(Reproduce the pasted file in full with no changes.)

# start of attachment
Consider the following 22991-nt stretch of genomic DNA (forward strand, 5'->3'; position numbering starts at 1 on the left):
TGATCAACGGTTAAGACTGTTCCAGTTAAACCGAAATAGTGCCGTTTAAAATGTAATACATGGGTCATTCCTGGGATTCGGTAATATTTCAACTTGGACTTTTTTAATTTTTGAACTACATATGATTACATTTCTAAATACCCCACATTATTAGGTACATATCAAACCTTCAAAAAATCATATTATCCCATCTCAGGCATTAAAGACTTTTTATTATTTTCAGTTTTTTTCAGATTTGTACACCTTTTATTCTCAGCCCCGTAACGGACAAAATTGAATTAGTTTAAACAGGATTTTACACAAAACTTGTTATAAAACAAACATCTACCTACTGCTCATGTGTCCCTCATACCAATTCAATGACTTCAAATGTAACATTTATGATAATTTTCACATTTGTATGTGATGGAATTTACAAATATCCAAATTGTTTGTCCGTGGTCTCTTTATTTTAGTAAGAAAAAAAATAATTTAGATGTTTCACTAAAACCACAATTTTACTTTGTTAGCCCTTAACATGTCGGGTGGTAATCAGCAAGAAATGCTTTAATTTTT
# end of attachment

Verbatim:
Consider the following 22991-nt stretch of genomic DNA (forward strand, 5'->3'; position numbering starts at 1 on the left):
TGATCAACGGTTAAGACTGTTCCAGTTAAACCGAAATAGTGCCGTTTAAAATGTAATACATGGGTCATTCCTGGGATTCGGTAATATTTCAACTTGGACTTTTTTAATTTTTGAACTACATATGATTACATTTCTAAATACCCCACATTATTAGGTACATATCAAACCTTCAAAAAATCATATTATCCCATCTCAGGCATTAAAGACTTTTTATTATTTTCAGTTTTTTTCAGATTTGTACACCTTTTATTCTCAGCCCCGTAACGGACAAAATTGAATTAGTTTAAACAGGATTTTACACAAAACTTGTTATAAAACAAACATCTACCTACTGCTCATGTGTCCCTCATACCAATTCAATGACTTCAAATGTAACATTTATGATAATTTTCACATTTGTATGTGATGGAATTTACAAATATCCAAATTGTTTGTCCGTGGTCTCTTTATTTTAGTAAGAAAAAAAATAATTTAGATGTTTCACTAAAACCACAATTTTACTTTGTTAGCCCTTAACATGTCGGGTGGTAATCAGCAAGAAATGCTTTAATTTTT